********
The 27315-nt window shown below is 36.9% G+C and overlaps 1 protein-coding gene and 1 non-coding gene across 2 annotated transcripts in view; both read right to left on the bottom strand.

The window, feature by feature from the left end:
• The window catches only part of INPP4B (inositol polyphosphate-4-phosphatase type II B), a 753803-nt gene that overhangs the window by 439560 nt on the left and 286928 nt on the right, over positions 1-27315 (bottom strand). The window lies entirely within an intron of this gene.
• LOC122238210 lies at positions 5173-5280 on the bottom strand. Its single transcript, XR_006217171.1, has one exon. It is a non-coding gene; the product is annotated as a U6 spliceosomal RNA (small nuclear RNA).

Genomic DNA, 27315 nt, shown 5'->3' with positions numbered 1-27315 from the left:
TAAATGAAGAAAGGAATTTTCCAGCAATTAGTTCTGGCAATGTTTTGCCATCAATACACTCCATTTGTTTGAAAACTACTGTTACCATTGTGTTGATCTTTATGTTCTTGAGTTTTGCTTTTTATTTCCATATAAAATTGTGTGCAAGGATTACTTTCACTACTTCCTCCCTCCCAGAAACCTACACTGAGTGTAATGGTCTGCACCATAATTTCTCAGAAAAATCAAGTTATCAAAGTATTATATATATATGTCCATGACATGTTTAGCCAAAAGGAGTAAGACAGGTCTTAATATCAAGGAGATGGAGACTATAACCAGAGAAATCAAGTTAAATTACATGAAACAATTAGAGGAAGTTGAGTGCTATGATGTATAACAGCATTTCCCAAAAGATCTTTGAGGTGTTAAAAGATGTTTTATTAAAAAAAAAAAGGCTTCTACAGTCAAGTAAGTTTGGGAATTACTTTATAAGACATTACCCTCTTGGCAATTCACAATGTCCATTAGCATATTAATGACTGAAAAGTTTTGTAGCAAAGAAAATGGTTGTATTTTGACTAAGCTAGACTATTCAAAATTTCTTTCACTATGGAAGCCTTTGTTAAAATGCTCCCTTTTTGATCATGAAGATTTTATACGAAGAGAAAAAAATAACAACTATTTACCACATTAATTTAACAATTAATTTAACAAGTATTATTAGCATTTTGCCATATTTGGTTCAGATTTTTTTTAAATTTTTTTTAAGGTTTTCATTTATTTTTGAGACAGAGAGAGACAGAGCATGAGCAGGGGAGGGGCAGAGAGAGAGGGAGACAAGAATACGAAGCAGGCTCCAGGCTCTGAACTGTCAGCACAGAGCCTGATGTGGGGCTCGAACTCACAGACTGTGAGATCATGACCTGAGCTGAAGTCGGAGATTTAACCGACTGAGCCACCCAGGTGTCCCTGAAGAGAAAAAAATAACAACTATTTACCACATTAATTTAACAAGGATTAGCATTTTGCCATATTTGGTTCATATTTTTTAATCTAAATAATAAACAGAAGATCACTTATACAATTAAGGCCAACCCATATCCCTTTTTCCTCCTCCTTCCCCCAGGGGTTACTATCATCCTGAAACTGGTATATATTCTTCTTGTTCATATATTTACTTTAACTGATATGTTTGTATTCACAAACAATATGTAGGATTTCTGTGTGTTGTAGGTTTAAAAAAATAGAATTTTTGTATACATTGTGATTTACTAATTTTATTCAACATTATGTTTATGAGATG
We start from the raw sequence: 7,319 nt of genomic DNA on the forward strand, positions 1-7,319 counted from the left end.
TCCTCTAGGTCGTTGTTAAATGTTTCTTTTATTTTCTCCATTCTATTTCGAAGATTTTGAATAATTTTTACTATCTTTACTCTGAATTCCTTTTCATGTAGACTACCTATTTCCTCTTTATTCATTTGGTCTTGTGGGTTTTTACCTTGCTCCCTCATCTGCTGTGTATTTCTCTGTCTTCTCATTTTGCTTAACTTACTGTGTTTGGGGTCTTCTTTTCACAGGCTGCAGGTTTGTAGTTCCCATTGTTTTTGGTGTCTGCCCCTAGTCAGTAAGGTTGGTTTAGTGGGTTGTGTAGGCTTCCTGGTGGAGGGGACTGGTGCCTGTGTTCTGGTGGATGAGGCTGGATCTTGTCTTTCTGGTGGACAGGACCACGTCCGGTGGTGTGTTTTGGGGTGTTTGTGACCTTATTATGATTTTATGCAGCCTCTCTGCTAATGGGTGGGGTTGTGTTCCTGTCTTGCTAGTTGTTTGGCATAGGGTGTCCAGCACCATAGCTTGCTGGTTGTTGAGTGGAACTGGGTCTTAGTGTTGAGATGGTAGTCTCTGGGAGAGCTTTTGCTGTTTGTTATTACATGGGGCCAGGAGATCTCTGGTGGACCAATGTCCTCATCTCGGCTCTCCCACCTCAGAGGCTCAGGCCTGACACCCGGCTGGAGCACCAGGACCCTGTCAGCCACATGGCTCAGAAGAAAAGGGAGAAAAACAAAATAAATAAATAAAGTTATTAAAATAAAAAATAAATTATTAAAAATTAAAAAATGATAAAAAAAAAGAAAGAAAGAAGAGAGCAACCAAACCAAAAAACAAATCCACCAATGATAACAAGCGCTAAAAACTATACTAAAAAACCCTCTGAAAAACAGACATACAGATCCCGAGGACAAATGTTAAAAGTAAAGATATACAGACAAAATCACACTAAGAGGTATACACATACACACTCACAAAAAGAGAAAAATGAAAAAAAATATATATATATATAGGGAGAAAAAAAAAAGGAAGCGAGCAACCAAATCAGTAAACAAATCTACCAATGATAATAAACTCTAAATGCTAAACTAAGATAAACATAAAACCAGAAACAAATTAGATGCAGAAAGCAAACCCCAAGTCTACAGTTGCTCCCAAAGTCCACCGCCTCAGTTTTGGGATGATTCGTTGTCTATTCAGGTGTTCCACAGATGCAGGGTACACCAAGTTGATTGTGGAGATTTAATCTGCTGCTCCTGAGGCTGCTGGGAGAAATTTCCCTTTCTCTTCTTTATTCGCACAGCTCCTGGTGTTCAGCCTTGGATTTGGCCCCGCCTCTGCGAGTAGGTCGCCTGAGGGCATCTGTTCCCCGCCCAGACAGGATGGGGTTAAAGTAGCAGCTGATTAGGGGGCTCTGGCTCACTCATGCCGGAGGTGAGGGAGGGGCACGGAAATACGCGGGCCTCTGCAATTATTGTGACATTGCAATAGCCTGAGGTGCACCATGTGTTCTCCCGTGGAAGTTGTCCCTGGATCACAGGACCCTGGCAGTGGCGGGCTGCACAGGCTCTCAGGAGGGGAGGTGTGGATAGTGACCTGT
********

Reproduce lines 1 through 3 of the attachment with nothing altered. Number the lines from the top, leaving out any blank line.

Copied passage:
The 27315-nt window shown below is 36.9% G+C and overlaps 1 protein-coding gene and 1 non-coding gene across 2 annotated transcripts in view; both read right to left on the bottom strand.

The window, feature by feature from the left end:
• The window catches only part of INPP4B (inositol polyphosphate-4-phosphatase type II B), a 753803-nt gene that overhangs the window by 439560 nt on the left and 286928 nt on the right, over positions 1-27315 (bottom strand). The window lies entirely within an intron of this gene.